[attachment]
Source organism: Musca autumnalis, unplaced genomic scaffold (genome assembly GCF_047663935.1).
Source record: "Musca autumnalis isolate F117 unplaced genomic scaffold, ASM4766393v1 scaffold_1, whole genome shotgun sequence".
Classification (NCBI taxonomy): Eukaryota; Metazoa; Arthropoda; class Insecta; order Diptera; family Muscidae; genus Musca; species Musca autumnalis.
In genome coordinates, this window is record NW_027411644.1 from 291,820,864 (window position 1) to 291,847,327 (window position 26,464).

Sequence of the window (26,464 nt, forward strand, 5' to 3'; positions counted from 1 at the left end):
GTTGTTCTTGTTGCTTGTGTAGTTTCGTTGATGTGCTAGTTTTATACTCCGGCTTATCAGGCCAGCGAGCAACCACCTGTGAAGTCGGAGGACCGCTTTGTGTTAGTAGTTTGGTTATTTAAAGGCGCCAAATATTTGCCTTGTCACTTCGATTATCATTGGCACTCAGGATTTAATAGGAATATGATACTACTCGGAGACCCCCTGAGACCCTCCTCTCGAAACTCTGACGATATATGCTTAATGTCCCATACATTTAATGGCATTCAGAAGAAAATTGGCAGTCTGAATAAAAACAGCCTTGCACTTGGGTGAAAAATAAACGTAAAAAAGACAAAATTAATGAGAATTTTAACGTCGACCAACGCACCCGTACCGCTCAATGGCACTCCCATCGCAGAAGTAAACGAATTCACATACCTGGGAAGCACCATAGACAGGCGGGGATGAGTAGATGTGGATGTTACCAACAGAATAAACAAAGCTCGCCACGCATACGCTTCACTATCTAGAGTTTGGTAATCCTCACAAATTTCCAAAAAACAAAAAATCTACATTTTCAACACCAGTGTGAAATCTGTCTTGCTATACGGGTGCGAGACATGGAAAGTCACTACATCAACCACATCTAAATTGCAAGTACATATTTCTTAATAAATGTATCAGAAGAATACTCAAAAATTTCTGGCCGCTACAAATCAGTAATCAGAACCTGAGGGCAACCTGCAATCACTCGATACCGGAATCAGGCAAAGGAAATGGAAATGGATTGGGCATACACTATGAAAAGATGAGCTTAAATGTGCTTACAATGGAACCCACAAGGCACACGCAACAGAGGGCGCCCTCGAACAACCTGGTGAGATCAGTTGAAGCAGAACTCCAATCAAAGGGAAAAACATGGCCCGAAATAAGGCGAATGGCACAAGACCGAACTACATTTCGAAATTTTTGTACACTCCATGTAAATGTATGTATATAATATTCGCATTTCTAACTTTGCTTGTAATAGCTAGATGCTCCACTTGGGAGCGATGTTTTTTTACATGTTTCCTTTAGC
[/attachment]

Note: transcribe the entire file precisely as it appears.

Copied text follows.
Source organism: Musca autumnalis, unplaced genomic scaffold (genome assembly GCF_047663935.1).
Source record: "Musca autumnalis isolate F117 unplaced genomic scaffold, ASM4766393v1 scaffold_1, whole genome shotgun sequence".
Classification (NCBI taxonomy): Eukaryota; Metazoa; Arthropoda; class Insecta; order Diptera; family Muscidae; genus Musca; species Musca autumnalis.
In genome coordinates, this window is record NW_027411644.1 from 291,820,864 (window position 1) to 291,847,327 (window position 26,464).

Sequence of the window (26,464 nt, forward strand, 5' to 3'; positions counted from 1 at the left end):
GTTGTTCTTGTTGCTTGTGTAGTTTCGTTGATGTGCTAGTTTTATACTCCGGCTTATCAGGCCAGCGAGCAACCACCTGTGAAGTCGGAGGACCGCTTTGTGTTAGTAGTTTGGTTATTTAAAGGCGCCAAATATTTGCCTTGTCACTTCGATTATCATTGGCACTCAGGATTTAATAGGAATATGATACTACTCGGAGACCCCCTGAGACCCTCCTCTCGAAACTCTGACGATATATGCTTAATGTCCCATACATTTAATGGCATTCAGAAGAAAATTGGCAGTCTGAATAAAAACAGCCTTGCACTTGGGTGAAAAATAAACGTAAAAAAGACAAAATTAATGAGAATTTTAACGTCGACCAACGCACCCGTACCGCTCAATGGCACTCCCATCGCAGAAGTAAACGAATTCACATACCTGGGAAGCACCATAGACAGGCGGGGATGAGTAGATGTGGATGTTACCAACAGAATAAACAAAGCTCGCCACGCATACGCTTCACTATCTAGAGTTTGGTAATCCTCACAAATTTCCAAAAAACAAAAAATCTACATTTTCAACACCAGTGTGAAATCTGTCTTGCTATACGGGTGCGAGACATGGAAAGTCACTACATCAACCACATCTAAATTGCAAGTACATATTTCTTAATAAATGTATCAGAAGAATACTCAAAAATTTCTGGCCGCTACAAATCAGTAATCAGAACCTGAGGGCAACCTGCAATCACTCGATACCGGAATCAGGCAAAGGAAATGGAAATGGATTGGGCATACACTATGAAAAGATGAGCTTAAATGTGCTTACAATGGAACCCACAAGGCACACGCAACAGAGGGCGCCCTCGAACAACCTGGTGAGATCAGTTGAAGCAGAACTCCAATCAAAGGGAAAAACATGGCCCGAAATAAGGCGAATGGCACAAGACCGAACTACATTTCGAAATTTTTGTACACTCCATGTAAATGTATGTATATAATATTCGCATTTCTAACTTTGCTTGTAATAGCTAGATGCTCCACTTGGGAGCGATGTTTTTTTACATGTTTCCTTTAGC